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Thursday, Jul 25, 2024
Mugglehead Magazine
Alternative investment news based in Vancouver, B.C.

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AtkinsRéalis to bring small modular reactors to Poland

OSGE plans to expand its operations to more European jurisdictions in the future

AtkinsRéalis to bring small modular reactors to Poland
Image via Ontario Power Generation.

Canadian-based AtkinsRéalis (TSX: ATRL) teamed with Canadian contractor Aecon and GE Hitachi Nuclear Energy (GEH) to deploy GEH’s BWRX-300 small modular reactors (SMR) in Poland.

On Monday, Ian Edwards, the president and CEO of AtkinsRéalis, called this initiative part of the company’s bid to position itself as a worldwide partner of choice for the deployment of nuclear power technology.

Orlen-Synthos Green Energy (OSGE), a Polish energy developer, also has agreements in place with AtkinsRéalis. If OSGE proceeds with the SMR plan, AtkinsRéalis could provide front-end engineering and consulting to install them at six sites.

OSGE is a joint venture between ORLEN, the largest multi-energy company in Central Europe, and Synthos Green Energy. It’s also the exclusive partner of GEH to market and deploy BWRX-300 SMRs in Poland.

OSGE plans to expand its operations to more European jurisdictions in the future. They are currently collaborating closely with Ontario Power Generation to enhance their SMR expertise. Poland’s energy regulators are consulting with the Canadian Nuclear Safety Commission to develop the necessary regulatory and licensing framework to support nuclear power in the country.

“With global electricity demand tripling by 2050, we see there being a market for 1,000 new nuclear reactors to be built,” Joe St. Julian, President, Nuclear, AtkinsRéalis, said. “Alongside large reactors, SMRs will make up a portion of those new builds to provide the quantum of extra power needed.

“We will draw on our expertise from the ongoing successful deployment of the BWRX-300 SMR in Canada at Darlington to repeat the outcome for Poland. AtkinsRéalis looks forward to continued partnership with GEH for further deployment of BWRX-300 SMRs across the world.”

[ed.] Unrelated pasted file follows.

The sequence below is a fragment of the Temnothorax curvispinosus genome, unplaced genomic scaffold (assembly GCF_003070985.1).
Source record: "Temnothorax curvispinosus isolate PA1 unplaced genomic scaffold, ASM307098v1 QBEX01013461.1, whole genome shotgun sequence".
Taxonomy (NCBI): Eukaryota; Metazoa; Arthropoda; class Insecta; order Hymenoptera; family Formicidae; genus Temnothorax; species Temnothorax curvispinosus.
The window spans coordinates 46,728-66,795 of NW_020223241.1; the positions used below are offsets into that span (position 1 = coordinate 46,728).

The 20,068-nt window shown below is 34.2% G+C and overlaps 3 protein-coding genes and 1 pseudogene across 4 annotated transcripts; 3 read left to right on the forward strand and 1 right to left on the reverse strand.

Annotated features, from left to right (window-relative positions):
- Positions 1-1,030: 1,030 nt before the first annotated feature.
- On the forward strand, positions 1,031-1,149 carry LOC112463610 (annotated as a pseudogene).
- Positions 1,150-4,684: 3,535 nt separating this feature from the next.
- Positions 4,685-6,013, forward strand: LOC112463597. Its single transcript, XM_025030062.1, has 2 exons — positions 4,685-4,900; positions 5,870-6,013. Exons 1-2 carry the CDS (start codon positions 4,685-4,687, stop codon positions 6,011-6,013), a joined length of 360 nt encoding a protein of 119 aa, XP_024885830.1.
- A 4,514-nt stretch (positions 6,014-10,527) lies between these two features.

Read more: ATHA gives Riverboat Energy option to take majority interest in Vista uranium project

Read more: ATHA Energy employs machine learning to pinpoint Athabasca Basin uranium targets

Canada has had mixed reactions to SMRs

Small Modular Reactors are advanced nuclear reactors designed to be smaller in size and output compared to traditional nuclear power plants. They are typically defined as reactors with a capacity of less than 300 megawatts per module.

They provide a flexible and reliable source of low-carbon electricity. This contributes to global efforts to mitigate climate change by reducing greenhouse gas emissions. SMRs are smaller and easier to deploy. They can be deployed in remote or off-grid locations where larger power plants may not be feasible.

Ontario isn’t alone in developing small modular reactors, either.

New Brunswick, Saskatchewan, and Alberta are working together to develop SMRs.

A December 2019 Memorandum of Understanding (MoU) between these provinces committed them to working together on advancing SMRs in Canada. This collaboration includes research, development, and deployment with the goal of providing clean energy, reducing emissions, and establishing Canada as a leader in SMR technology.

The Government of Canada invested $74 million in developing SMR in Saskatchewan. SaskPower, the province’s electricity regulator, chose the Hitachi BWRX-300 SMR reactor with an deployment date scheduled tentatively for 2034 and construction as early as 2030.

Recently, however, a former CEO of Arc Clean Energy Canada said it was time that N.B. Power started looking around for other options for SMRs than the two companies presently building them.

Norm Sawyer, an independent consultant to the nuclear industry and former ARC employee, suggests N.B. Power should explore other options to ensure more nuclear generation is on the provincial grid by 2030 or 2035. Sawyer emphasized the importance of strategic planning for N.B. Power, urging them to consider which nuclear technologies are most likely to be ready by their target dates.

 

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